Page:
|DENTAL SCIENCE - CASE REPORT
|Year : 2012 | Volume
| Issue : 6 | Page : 157-160
Successful treatment of osseous lesion associated with palatoradicular groove using local drug delivery and guided tissue regeneration: A report of two cases
Jayaprakash S Gadagi1, Sugumari Elavarasu1, Divya Ananda1, Thamaraiselvan Murugan2
1 Department of Periodontics, JKK Nattaraja Dental College, Komarapalayam, Tamil Nadu, India
2 Department of Oral Medicine and Radiology, JKK Nattaraja Dental College, Komarapalayam, Tamil Nadu, India
|Date of Submission||01-Dec-2011|
|Date of Decision||02-Jan-2012|
|Date of Acceptance||26-Jan-2012|
|Date of Web Publication||28-Aug-2012|
Jayaprakash S Gadagi
Department of Periodontics, JKK Nattaraja Dental College, Komarapalayam, Tamil Nadu
Source of Support: None, Conflict of Interest: None
| Abstract|| |
Developmental grooves are not rare and often appear on maxillary lateral and central incisors and are an important predisposing factor to localized periodontal disease. Various techniques have been adopted to eliminate the groove and regenerate lost periodontium. This report of two cases describes the technique of using the local drug delivery system with chlorehexidine and the guided tissue regeneration (GTR) to control the disease progression and regeneration.
Keywords: Chlorhexidine chip, guided tissue regeneration, osseous defects, palatogingival groove, periodontitis
|How to cite this article:|
Gadagi JS, Elavarasu S, Ananda D, Murugan T. Successful treatment of osseous lesion associated with palatoradicular groove using local drug delivery and guided tissue regeneration: A report of two cases. J Pharm Bioall Sci 2012;4, Suppl S2:157-60
|How to cite this URL:|
Gadagi JS, Elavarasu S, Ananda D, Murugan T. Successful treatment of osseous lesion associated with palatoradicular groove using local drug delivery and guided tissue regeneration: A report of two cases. J Pharm Bioall Sci [serial online] 2012 [cited 2021 Sep 28];4, Suppl S2:157-60. Available from: https://www.jpbsonline.org/text.asp?2012/4/6/157/100258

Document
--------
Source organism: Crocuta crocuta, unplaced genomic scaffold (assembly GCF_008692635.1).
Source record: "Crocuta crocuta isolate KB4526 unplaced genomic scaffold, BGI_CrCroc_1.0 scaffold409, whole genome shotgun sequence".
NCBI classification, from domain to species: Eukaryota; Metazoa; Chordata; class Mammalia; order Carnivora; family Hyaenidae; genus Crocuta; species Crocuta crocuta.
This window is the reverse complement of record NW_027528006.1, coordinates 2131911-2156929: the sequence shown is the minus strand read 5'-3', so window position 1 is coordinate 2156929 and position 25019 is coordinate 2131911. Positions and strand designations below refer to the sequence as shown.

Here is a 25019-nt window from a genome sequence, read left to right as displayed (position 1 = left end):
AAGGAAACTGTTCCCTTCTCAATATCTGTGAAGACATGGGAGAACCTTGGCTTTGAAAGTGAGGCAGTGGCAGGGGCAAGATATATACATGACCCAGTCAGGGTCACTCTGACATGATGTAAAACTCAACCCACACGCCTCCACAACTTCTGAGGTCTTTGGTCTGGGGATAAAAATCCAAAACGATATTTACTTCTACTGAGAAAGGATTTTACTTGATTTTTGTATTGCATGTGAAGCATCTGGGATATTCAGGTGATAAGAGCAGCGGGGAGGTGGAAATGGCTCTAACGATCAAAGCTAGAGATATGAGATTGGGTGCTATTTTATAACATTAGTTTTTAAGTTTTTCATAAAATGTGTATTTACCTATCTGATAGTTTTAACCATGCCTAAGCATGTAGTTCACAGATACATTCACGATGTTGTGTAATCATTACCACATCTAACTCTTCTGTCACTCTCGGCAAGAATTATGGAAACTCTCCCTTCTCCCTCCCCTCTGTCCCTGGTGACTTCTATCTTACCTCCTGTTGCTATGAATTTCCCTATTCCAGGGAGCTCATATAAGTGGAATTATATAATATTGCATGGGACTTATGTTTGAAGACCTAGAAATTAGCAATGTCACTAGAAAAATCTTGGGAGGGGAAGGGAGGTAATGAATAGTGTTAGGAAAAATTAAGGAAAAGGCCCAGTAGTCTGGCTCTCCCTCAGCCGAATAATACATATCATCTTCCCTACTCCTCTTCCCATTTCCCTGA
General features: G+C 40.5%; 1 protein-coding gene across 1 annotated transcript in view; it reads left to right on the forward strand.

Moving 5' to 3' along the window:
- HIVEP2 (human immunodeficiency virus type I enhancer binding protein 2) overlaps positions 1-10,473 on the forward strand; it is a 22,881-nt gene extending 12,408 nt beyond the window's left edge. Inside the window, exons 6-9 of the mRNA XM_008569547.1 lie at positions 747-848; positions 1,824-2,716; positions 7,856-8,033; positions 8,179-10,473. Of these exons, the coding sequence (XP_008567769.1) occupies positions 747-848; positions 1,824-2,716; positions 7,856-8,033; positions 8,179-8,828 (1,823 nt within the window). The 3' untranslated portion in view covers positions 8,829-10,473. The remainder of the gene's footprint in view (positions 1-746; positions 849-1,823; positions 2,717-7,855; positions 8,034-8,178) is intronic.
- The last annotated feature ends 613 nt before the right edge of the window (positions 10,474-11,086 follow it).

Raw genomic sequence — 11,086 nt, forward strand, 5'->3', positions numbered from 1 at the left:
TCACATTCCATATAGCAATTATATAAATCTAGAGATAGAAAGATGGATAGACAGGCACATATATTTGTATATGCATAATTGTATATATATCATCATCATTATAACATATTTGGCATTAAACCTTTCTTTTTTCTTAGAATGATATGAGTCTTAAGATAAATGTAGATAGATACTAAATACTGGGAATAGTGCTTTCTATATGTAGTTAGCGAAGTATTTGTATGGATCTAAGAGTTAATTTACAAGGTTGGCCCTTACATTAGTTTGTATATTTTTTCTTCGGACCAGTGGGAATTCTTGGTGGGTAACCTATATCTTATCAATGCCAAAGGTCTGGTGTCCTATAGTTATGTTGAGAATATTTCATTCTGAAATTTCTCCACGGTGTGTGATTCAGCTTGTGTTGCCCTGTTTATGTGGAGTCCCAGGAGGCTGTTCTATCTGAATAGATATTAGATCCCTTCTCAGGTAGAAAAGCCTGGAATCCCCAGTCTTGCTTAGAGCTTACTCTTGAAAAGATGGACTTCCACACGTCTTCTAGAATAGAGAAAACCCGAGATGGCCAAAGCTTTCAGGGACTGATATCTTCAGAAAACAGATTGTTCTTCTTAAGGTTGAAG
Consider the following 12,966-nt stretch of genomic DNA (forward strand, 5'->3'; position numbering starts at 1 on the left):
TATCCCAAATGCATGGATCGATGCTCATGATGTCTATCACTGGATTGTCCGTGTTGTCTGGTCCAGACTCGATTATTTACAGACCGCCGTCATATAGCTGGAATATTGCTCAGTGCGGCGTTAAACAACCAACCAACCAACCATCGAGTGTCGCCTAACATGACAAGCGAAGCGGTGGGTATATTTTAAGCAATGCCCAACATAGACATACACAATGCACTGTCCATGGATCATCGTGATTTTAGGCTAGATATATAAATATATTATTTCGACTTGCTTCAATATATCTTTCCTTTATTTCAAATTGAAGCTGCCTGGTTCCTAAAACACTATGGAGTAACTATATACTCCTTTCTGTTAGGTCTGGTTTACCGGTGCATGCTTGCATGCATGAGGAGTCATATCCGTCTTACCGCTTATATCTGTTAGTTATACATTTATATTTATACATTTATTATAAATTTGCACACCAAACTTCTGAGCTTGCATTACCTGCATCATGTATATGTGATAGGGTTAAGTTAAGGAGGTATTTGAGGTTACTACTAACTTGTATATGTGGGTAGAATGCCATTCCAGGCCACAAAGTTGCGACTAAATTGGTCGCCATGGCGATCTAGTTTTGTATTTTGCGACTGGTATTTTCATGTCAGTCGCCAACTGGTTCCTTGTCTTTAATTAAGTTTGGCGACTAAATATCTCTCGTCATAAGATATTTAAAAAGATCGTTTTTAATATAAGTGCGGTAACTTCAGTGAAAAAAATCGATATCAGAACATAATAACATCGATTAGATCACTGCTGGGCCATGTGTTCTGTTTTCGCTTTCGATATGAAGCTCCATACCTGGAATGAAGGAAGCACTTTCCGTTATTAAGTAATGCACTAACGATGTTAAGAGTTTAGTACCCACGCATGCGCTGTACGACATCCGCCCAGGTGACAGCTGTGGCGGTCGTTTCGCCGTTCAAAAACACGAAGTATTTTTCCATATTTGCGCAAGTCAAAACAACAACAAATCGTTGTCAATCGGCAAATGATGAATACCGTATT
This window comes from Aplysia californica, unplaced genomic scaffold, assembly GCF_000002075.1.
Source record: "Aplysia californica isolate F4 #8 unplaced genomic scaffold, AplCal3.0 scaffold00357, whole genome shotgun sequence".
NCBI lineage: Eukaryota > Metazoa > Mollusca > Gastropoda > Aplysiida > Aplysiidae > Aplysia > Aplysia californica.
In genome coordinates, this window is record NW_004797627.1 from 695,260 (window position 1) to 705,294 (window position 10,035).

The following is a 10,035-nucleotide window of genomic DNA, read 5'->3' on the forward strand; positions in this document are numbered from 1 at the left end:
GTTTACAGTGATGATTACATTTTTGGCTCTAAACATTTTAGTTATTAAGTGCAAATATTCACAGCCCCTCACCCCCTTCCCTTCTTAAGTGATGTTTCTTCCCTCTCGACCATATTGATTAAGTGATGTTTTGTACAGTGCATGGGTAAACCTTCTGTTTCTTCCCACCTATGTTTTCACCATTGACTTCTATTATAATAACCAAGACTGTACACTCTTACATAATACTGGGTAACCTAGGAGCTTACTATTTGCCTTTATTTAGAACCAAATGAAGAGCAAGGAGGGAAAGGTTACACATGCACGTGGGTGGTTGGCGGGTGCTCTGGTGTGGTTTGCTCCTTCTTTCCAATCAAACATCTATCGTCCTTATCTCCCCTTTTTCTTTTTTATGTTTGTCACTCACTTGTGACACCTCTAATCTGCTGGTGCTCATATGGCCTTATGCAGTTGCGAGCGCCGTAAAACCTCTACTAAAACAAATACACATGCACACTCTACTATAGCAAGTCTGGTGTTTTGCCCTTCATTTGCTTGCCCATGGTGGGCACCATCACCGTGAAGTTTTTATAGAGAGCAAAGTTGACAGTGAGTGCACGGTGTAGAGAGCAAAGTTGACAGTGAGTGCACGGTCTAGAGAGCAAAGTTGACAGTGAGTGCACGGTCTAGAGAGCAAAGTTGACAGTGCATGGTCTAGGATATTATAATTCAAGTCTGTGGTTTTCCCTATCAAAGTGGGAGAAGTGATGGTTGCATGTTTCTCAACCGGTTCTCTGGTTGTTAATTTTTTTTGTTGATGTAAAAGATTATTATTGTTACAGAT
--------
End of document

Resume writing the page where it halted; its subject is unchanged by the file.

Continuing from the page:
Microbial plaque is the primary etiologic factor of inflammatory periodontal disease.  Local factors such as root anomalies, crowding, rough or overhanging dental restorations enhance the retention of microbial plaque, causing a local inflammatory reaction. This results in breaching of tooth epithelial attachment leading to a local periodontal defect. 
The palatoradicular groove is one such common root anomaly, which is also known as radicular groove, palatogingival groove, and distolingual groove.  It is defined as a developmental, anomalous groove found on the palatal aspect of maxillary central and lateral incisors,  extending from the cingulum apically on to the root surface.  This is formed by an infolding of the enamel organ and the epithelial sheath of Hertwig during odontogenesis. 
Withers et al. have reported the incidence of palatoradicular groove to be 8.5%, whereas others have found it to be only 2.8-3.0%. The incidence is higher (18%) in Chinese populations, indicating a racial link.  The maxillary lateral incisors are the most frequently affected teeth, with a prevalence ranging from 2.3 to 5.6%. 
Although it is not a very frequent anatomic finding, greater plaque accumulation, gingival inflammation, deeper probing depths, and greater attachment loss are observed in maxillary incisors with this defect. 
The purpose of this article is to describe the two different treatment modalities [local drug delivery (LDD) system and regenerative surgical] for localized periodontal bone defect associated with palatoradicular groove. To our knowledge, this is the first case report of palatal groove treated with LDD.
| Case Reports|| |
A 29-year-old female patient reported to the Department of Periodontics with a complaint of progressive spacing between maxillary right central and lateral incisors. The patient reported a history of composite restoration 2 years back in relation to tooth #7 in a private dental clinic. Following 6 months of restoration the spacing gradually increased with mild pain, mobility, and purulent discharge.
Intraoral soft tissue examination revealed that oral hygiene status (score 0.9; OHI-S, Green and Vermilion) was compromised in relation to tooth #7 due to overhanging composite restoration showing marginal and papillary inflammation, and sinus scar on the attached gingiva, associated with purulent discharge from the sulcus. Palatogingival groove was noticed in #7 as shown in [Figure 1]a. Probing pocket depth measuring >10 mm mesial to tooth #6 and distal to #7 was associated with pathological mesiolabial migration and grade-II mobility. Periapical radiograph revealed overhanging restoration with cup-shaped alveolar bone loss as shown in [Figure 1]b.